New Hamshire Approval Voting Bill Hearing


#1

Video I found of a hearing on new Hampshire’s approval voting bill of 2019 (HB505):

The hearing from 3 years ago went a lot better probably because CES peeps who actually knew what they were talking about were there. Hopefully CES can find some people to attend the next hearing on Feb 5 (I think).


#2

This is the fourth time the AV bill has been submitted. It did best the first time in 2011, because there were friendly state reps on the Election Law Committee. In 2016 at the open committee hearing there was too much talk about how AV would help third parties, not enough about how it would benefit the major parties. Yes, CES’ Jameson Quinn came to that hearing. The 2018 AV bill was introduced by a state rep who had been elected as a Republican but switched to the Libertarian Party–toxic. However, at least he, like the previous prime sponsors, had got co-sponsors from the other parties. This time around, the prime sponsor, a Republican, is alone on the bill, and the House has gone majority Democrat. There is a competing IRV bill, sponsored by a Democrat, with 5 cosponsors, all Democrats, and Lawrence Lessig testified:
https://www.concordmonitor.com/ranked-choice-voting-ballots-23130232
For whatever reason, the AV sponsor and AV advocates failed to coordinate, and we’ve ended up again with spaghetti thrown against the wall, failing to stick, while IRV has gained mindshare.


#3

Approval Voting for multiwinner elections is not good as is. A slight Democratic majority can win all three seats.

Although reweighted approval may be reasonable.


#4

Would it be an issue though? Most people would be fine if the majority wins all the seats; not like they’re out there advocating for PR currently.


#5

Ironically this came from someone named “Asset Voting Advocacy”…


#6

My liking of Asset notwithstanding, most people in local elections (City Council) probably aren’t looking for minority representation on the legislative side. In my experience, most people dismiss the merits of PR unless it’s for national legislatures, and I don’t think anyone should hold themselves back for fear of a pro-PR backlash from voters angry with the bill :stuck_out_tongue:


#7

If you wanted to do PR in New Hampshire, you’d have to get rid of the (quite large) differences in the number of seats elected per district for the House. The number of reps per district ranges from 1 to 11 seats.


#8

Is there any way to not do this without using weighted representation? One district with 3 representatives could have each representatives’ vote count as an equal percentage of the district as a percentage of the whole of NH’s population, and thus be equal to a district with 11 reps. Asset seems the easiest way to do that, though.


#9

Well, I am assuming that the district with 11 reps has 11 times more people than a single member district. But there’s an obvious advantage to having areas composed mainly of your opponents’ supporters be in large multiwinner districts, and having areas with your supporters be in single-winner districts.


#10

I’ve been wondering how much a “centrist” /consensual voting method can stop this. If your supporters have to compromise in that single-winner district with opponents, they may start clamoring for a “pure” representative for their side, and the other’s. Consensus matters.


#11

That won’t be enough. The problem is that if map makers can make some areas use PR but other areas not use PR, it’s just another tool for gerrymandering. If minority representation is only afforded to supporters of one party, then it defeats the whole purpose of PR.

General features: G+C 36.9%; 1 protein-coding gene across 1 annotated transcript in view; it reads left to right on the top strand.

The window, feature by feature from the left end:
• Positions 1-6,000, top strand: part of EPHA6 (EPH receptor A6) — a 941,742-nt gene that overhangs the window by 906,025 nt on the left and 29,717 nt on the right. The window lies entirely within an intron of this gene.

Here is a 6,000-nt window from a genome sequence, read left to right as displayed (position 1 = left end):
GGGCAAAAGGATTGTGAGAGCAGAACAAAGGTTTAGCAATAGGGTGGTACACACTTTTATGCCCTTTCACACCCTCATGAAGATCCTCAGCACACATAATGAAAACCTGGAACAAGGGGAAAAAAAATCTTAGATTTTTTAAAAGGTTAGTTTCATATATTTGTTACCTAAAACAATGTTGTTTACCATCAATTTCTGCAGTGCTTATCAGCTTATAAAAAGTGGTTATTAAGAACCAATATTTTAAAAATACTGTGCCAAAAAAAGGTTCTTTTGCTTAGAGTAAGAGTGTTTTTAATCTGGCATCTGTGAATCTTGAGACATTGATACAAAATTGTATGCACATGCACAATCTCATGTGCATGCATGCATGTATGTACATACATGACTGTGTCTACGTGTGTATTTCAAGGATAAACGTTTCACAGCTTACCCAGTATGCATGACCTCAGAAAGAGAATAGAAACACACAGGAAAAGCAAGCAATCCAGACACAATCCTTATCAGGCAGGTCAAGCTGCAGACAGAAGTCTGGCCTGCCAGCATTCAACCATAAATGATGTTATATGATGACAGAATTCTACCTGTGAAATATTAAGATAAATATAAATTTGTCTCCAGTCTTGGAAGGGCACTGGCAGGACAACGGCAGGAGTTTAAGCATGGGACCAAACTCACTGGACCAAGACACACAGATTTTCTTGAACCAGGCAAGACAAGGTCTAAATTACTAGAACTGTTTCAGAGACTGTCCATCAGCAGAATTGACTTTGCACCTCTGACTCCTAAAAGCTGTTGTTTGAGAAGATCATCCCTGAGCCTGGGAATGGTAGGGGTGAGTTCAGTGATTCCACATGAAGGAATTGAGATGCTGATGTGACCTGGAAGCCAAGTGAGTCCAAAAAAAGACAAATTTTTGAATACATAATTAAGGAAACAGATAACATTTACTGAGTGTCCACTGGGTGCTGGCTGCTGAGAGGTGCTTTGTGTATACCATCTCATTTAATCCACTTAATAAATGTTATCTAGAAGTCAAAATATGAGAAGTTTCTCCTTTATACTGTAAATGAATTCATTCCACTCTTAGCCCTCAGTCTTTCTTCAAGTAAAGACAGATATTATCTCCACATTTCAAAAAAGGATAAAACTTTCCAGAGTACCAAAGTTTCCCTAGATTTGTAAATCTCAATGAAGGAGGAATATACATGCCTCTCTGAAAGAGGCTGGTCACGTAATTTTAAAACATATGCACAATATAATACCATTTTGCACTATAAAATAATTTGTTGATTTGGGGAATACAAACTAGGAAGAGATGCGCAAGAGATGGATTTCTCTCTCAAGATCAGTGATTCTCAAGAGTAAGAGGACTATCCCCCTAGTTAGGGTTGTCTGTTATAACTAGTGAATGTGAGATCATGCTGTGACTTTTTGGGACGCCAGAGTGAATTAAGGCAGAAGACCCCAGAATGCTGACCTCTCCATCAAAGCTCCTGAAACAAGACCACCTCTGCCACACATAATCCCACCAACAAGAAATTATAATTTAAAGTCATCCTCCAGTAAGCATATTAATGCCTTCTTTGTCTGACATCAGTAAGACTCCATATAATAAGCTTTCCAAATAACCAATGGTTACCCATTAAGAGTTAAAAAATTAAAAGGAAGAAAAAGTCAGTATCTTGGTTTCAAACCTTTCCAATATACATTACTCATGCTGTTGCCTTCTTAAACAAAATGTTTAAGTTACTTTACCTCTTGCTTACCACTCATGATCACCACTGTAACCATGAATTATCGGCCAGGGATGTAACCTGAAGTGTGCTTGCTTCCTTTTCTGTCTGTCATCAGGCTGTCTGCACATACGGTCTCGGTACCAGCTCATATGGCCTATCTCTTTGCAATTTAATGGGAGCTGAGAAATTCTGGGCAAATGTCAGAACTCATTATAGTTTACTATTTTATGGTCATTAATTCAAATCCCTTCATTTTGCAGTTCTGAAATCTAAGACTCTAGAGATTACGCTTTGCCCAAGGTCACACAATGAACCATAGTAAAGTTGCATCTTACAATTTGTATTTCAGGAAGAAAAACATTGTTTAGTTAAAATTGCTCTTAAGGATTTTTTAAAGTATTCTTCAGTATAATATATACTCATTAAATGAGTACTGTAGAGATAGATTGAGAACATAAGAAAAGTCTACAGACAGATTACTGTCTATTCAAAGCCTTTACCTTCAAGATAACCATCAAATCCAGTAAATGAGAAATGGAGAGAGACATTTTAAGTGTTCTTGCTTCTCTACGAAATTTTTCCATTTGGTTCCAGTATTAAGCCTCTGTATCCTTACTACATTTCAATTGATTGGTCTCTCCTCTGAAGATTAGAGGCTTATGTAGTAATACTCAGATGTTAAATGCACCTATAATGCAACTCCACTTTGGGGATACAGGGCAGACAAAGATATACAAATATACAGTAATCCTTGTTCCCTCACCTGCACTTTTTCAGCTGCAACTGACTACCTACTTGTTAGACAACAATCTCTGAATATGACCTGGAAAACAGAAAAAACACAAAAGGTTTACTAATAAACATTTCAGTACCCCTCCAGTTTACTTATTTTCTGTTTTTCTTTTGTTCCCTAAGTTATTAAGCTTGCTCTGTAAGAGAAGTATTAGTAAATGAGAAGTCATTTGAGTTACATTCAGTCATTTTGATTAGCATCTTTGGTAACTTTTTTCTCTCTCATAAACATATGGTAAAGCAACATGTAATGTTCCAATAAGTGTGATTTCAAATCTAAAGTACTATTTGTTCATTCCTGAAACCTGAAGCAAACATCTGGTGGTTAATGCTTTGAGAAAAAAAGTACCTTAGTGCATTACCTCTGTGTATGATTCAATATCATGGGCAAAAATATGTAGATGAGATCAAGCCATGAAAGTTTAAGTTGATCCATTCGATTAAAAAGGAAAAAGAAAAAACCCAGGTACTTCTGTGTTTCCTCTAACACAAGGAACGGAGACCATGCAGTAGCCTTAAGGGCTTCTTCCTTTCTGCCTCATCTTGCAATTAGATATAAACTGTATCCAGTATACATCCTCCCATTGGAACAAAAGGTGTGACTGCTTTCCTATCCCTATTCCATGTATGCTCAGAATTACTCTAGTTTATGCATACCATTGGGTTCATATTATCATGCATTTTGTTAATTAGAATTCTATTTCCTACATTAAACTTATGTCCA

As an example: you have two homogeneous regions of equal population. In one region, Party A supporters outnumber Party B supporters 3:1. In the other region, it’s the other way around. The first region is divided into 4 single winner districts, all won by Party A. The second region is one district that elects 4 members using PR. So Party B gets 3 seats and Party A gets one seat. In total, Party A gets 5 seats and Party B gets 3, even though they had the same number of supporters.


#12

But 4/5 of Party A’s seats are filled with consensus-seeking members; they’re the product of a compromise between the 75% of A supporters and 25% of B supporters. So on certain issues, they’ll have to vote with Party B to keep their seats, which would (largely) restore parity. And with the clamor that inevitably comes when some have PR but others don’t, it’s only a matter of time for PR to be implemented everywhere. The key is that issues are uncoupled; to use the A-B binary, you have to assume real-life voters can be split in two, three, or even four partitions on all issues. A consensual method seeks to find the most satisfactory stance on each individual issue, and then “compromise” to make sure the implementation of the stances don’t conflict. This is how Asset might be modeled (“I’ll give you the cigarette tax if you can be a reliable vote against sales taxes”), and I see no reason why you couldn’t think of other methods the same way.


#13

Most single winner methods allow a majority to force victory regardless of what the remaining voters do. Any method that doesn’t must either treat voters or candidates unequally or become a guessing game (think Borda). By a guessing game, I mean that if the electorate is divided into a majority faction which is trying to force the election of one of their own and a minority faction that is trying to prevent it, in some cases the majority faction’s best strategy must depend on guessing what the other voters will do.


#14

True, but only if the majority is united on all issues - they practically never are in real life. When the majority is “divided” on various issues, that gives room for various factions, majorities, and minorities to develop when considering who should win on each individual issue.